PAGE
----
Armies of the High Middle Ages understood the value of missile weapons and relied upon a variety of them.
The best-known bow of the Middle Ages is the Welsh
The counterpart of the longbow was the
Apart from personal weapons, successful armies also employed a siege
The siege weapons handled by the new specialists worked by one of three means. The
Given the impressive arsenal that both the well-to-do knights and common soldiers carried into battle, there is little wonder that medieval combatants also invested in sophisticated personal
Armor itself underwent several changes throughout the medieval period. The primary body armor before 900 had been a leather jacket with metal scales attached. By the eleventh century this form of armor had grown more complex; the Bayeux
Because medieval warriors were usually responsible for outfitting themselves, there would be little use of standardized uniforms until the late Middle Ages, when powerful rulers and some cities would either provide or require them. Before that point, the emphasis fell more on individual insignia and costume. Although the Bayeux tapestry shows some painted shields, the earliest evidence for heraldic
A turning point in medieval warfare came with the widespread adoption of
Even though the overall battlefield effect of cannons remained negligible, the sudden vulnerability of elite warriors, the quick obsolescence of old defenses, and the new demands on military budgets spelled the end of chivalric warfare.
Medieval warfare, at its most proficient practice, was a sophisticated affair, marked by careful preparations, skillful analysis of risk and reward, and the use of multiple branches of service. This thesis, however, has been only recently accepted by a wide audience holding a more traditional image of feudal armies as violent mobs. The historian Oman claimed in 1885 that medieval troops were neither disciplined nor unified, and this idea has been long held. The conviction that chivalric ideals were “inimical” to battlefield discipline and organization appeared repeatedly in encyclopedia articles and surveys of military history throughout the twentieth century. It was supposed that knights, ever desirous of increasing their personal glory, turned battles into giant melees of individual combats. However, closer attention to the original sources by recent scholars has shown otherwise.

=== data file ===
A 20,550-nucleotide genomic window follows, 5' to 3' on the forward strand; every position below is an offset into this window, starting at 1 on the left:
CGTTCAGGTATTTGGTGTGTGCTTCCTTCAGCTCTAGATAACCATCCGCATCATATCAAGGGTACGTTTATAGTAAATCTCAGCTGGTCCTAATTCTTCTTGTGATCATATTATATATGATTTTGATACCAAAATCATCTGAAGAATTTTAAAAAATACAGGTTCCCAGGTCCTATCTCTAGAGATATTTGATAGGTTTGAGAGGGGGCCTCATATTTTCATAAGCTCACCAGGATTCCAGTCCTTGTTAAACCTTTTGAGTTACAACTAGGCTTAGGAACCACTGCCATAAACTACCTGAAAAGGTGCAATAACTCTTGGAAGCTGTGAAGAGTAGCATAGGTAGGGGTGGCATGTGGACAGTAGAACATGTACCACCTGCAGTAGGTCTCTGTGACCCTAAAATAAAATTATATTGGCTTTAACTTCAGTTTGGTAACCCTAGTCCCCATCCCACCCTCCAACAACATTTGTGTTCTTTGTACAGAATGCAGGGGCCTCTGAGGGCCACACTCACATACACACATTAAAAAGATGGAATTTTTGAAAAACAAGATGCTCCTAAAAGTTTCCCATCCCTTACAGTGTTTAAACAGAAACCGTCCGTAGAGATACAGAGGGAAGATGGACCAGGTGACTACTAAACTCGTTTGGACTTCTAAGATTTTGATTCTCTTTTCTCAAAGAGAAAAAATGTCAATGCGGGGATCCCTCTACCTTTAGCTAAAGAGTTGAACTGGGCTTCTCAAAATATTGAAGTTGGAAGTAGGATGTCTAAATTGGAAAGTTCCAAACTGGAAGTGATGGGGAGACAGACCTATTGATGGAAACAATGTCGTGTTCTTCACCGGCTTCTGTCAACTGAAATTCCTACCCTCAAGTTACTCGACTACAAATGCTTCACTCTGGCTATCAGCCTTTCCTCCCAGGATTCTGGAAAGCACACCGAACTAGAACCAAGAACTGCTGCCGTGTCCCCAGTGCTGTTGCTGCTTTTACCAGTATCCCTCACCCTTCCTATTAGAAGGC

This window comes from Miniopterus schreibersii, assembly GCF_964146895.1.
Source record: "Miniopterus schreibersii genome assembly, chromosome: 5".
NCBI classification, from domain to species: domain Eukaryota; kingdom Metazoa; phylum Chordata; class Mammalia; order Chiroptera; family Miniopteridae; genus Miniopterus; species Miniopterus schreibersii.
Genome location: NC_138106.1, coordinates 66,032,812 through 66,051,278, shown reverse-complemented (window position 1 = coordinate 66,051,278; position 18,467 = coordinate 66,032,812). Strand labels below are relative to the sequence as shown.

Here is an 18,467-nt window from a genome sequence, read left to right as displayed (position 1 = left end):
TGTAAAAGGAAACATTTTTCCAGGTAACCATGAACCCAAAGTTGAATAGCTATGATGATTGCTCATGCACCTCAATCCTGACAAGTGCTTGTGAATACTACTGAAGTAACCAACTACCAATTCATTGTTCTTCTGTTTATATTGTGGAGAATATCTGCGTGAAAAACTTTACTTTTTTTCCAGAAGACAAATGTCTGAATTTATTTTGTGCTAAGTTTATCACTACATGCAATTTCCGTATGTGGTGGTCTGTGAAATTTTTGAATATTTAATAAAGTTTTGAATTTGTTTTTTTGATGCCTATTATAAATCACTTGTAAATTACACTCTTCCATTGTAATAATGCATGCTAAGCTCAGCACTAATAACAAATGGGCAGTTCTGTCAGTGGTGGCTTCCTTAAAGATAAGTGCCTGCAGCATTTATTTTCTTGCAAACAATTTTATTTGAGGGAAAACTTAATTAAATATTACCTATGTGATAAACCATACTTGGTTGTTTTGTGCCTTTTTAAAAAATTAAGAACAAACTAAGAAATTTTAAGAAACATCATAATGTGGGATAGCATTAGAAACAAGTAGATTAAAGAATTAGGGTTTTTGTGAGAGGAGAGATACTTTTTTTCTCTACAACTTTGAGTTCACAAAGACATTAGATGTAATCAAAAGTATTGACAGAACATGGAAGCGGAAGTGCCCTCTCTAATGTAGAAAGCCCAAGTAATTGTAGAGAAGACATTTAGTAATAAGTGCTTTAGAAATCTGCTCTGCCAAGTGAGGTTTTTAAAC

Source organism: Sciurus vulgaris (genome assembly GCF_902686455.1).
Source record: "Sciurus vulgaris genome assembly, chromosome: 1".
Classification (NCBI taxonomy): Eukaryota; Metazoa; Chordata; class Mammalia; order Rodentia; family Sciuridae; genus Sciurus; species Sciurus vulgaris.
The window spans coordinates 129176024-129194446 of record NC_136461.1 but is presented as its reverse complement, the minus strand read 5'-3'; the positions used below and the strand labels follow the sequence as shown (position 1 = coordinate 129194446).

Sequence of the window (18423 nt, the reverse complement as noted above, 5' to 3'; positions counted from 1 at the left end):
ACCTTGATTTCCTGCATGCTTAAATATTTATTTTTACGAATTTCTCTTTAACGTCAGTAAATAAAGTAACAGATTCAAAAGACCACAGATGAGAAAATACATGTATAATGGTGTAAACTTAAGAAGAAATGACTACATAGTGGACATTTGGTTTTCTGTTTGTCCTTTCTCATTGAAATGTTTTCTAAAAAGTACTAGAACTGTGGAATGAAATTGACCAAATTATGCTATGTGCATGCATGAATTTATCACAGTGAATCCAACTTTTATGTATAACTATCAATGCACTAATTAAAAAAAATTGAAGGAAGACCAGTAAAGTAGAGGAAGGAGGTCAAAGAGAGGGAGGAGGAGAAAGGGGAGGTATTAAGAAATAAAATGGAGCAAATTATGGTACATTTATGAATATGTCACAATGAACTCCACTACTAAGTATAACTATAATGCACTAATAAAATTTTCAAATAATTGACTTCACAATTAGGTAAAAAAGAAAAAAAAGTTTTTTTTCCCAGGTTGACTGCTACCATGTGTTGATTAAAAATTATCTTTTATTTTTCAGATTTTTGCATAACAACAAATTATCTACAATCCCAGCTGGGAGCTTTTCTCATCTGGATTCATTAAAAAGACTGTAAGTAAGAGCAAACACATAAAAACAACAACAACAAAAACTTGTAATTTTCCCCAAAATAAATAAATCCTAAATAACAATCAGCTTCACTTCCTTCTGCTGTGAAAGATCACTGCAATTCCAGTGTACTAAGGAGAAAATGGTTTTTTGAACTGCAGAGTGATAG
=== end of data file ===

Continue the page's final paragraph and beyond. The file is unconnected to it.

A fourteenth century English knight. In the late Middle Ages the cult of chivalry developed as the expression of a new, knightly identity, an ethos that sometimes shaped the contours of battle.
Well before battle got under way, medieval
Vernacular literature also reveals that these units stayed together compactly in battle rather than being dispersed enough to allow the individual combats supposedly characteristic of war in the Middle Ages. The
A legacy of late nineteenth century medieval studies has been an appreciation of the quality of medieval military strategy and tactics. Until that time, medieval historians had been heirs to the military tradition of the decisive battle. Such historians often had been frustrated by the study of medieval military efforts, because they saw a quite random pattern of violence marking medieval campaigns. The historians could not find the decisive, battlefield resolution that they assumed was the natural goal of any expedition. The repetitive medieval cycle of raid and counterraid appeared only as senseless violence. The appearance was only made worse by the fact that medieval commanders had, in the fifth century Roman military theorist Flavius Vegetius
One thing that medieval commanders understood quite well on their own was the utter uncertainty of